Overnight user fees being considered for Conundrum area

Public comment period ends September 15

[ By Katherine Nettles ]

Backpacking along Conundrum Creek, West Maroon trail and around several other areas of the Maroon Bells-Snowmass Wilderness (MBSW) area might come with a fee and required permit for overnight visitors starting in the spring of 2022. The White River National Forest is taking public comment on a proposed set of overnight user fees for its most popular backpacking areas and designated campsites, and Aspen-Sopris district ranger Kevin Warner gave Gunnison County commissioners a presentation on Tuesday, August 24 on the proposal.

The overnight fee proposal includes a $12 per person fee for overnight use in specific areas of the MBSW from May 1 through October 31, and an additional $6 year-round online permit fee. These fee and permit areas would include Conundrum Hot Springs; the Four Pass Loop area including Crater Lake, Snowmass Lake, the east fork trail of West Maroon and all the connecting trails in the four pass area; Geneva Lake and Capitol Lake. Day use would not require permitting or a user fee.

Warner explained that the reasoning behind a permitting and fee structure is that the nearby resort communities have attracted a lot of visitors looking for backcountry experiences over the years, both tourists and locals alike. The White River National Forest has been hearing from people asking them to better manage these areas regarding human waste, resource damage, trail maintenance and crowding. Warner shared several photos of large, unruly tent groups overtaking smaller designated camping areas, removing trees to create more room and impacting the overall user experience.

The revenue from the user fees would be used for restoration, additional ranger field and visitor center presence, trail maintenance and improving user experience.

Warner said the need for restoration is extensive, with several football-sized areas of denuded bare soil, damaged vegetation and fire scars. “Now we can come in and start to rehab some of those areas,” he said.

The fees would also enable the Forest Service to provide more wilderness ranger field presence to monitor trails and also to provide visitor information services. “We would be able to have seven days a week coverage throughout the backpacking season if this were to go through,” said Warner.

He said making trail improvements would also entail better maintaining and clearing areas for access to permitted camping areas, and the visitor experience would be improved through reduced crowding and conflict, as well as the assurance of an opportunity to visit through the online permit system.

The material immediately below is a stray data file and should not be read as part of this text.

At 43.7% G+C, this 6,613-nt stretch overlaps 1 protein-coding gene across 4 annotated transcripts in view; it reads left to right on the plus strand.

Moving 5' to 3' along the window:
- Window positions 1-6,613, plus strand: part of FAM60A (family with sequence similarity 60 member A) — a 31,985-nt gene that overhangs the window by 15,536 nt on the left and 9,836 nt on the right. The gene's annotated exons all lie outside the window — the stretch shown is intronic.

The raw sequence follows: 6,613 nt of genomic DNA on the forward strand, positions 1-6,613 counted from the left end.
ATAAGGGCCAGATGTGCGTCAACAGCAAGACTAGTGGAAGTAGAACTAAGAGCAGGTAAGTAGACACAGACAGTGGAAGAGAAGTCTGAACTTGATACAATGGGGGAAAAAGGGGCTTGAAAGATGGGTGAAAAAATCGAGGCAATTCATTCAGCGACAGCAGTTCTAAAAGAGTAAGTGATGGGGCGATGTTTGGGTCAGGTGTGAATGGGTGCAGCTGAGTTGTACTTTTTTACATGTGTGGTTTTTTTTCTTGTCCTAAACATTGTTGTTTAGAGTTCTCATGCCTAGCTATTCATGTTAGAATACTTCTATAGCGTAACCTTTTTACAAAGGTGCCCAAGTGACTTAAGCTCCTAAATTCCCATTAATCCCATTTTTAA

Warner said the fees would also help the Forest Service purchase and provide wag bags to users at the trailheads. Aspen has been providing wag bags to users for about a decade to help manage the human waste factor, “and they getting tired of it, to be honest,” he said.

The Forest Service would also be able to provide additional and replacement bear-proof canisters for food.

Warner said the existing camping permit system at Conundrum Hot Springs has been successful in spreading the same number of users out over different days of the week and throughout the season, instead of former times when as many as 200 people were camping there at once.

“We’re still seeing the same numbers of people able to access the area,” he said.

As far as crowding, Warner said while the other areas proposed under the new system are over-crowded already, Geneva Lake is on the cusp of need. But there is concern that if it were left unpermitted, it would be overrun after other areas became permitted.

Approximately 75 percent of the Maroon Bells-Snowmass Wilderness will not require a permit and fee, although Warner pointed out that the Forest Service is aware there could be unintended effects and it will adapt to future needs if other areas are impacted heavily by the new system.

Commissioners responded with some questions, namely how long-term changes might look in the area and specifically within the Gunnison County boundaries.

Warner said in general it would limit the spikes, but not the overall number of users currently out there. There is a limit on how many people can get a permit in one of these areas on any given night, he said.

County commissioner chairperson Jonathan Houck asked how the East Fork trailhead of West Maroon would play in to this, and Warner said he planned to visit that trailhead on Wednesday to meet with Grand Mesa Uncompahgre and Gunnison National Forest district ranger Matt McCombs.

“It’s on our radar; we’re working on it. And I think we can anticipate those improvements we are talking about would be applied across the board,” said Warner.

The new system would begin around May 1, 2022 and the user fee would remain in effect through the end of October. The $6 permit fee would be collected year-round.

The Forest Service began accepting public comments and feedback in July and will continue to do so through September 15. “We are trying to get all input in by the middle of September,” said Warner, and the Forest Service has received 200-plus comments so far. All comments are available to the public.

More information about the proposal and how to comment is available at https://www.fs.usda.gov/whiteriver

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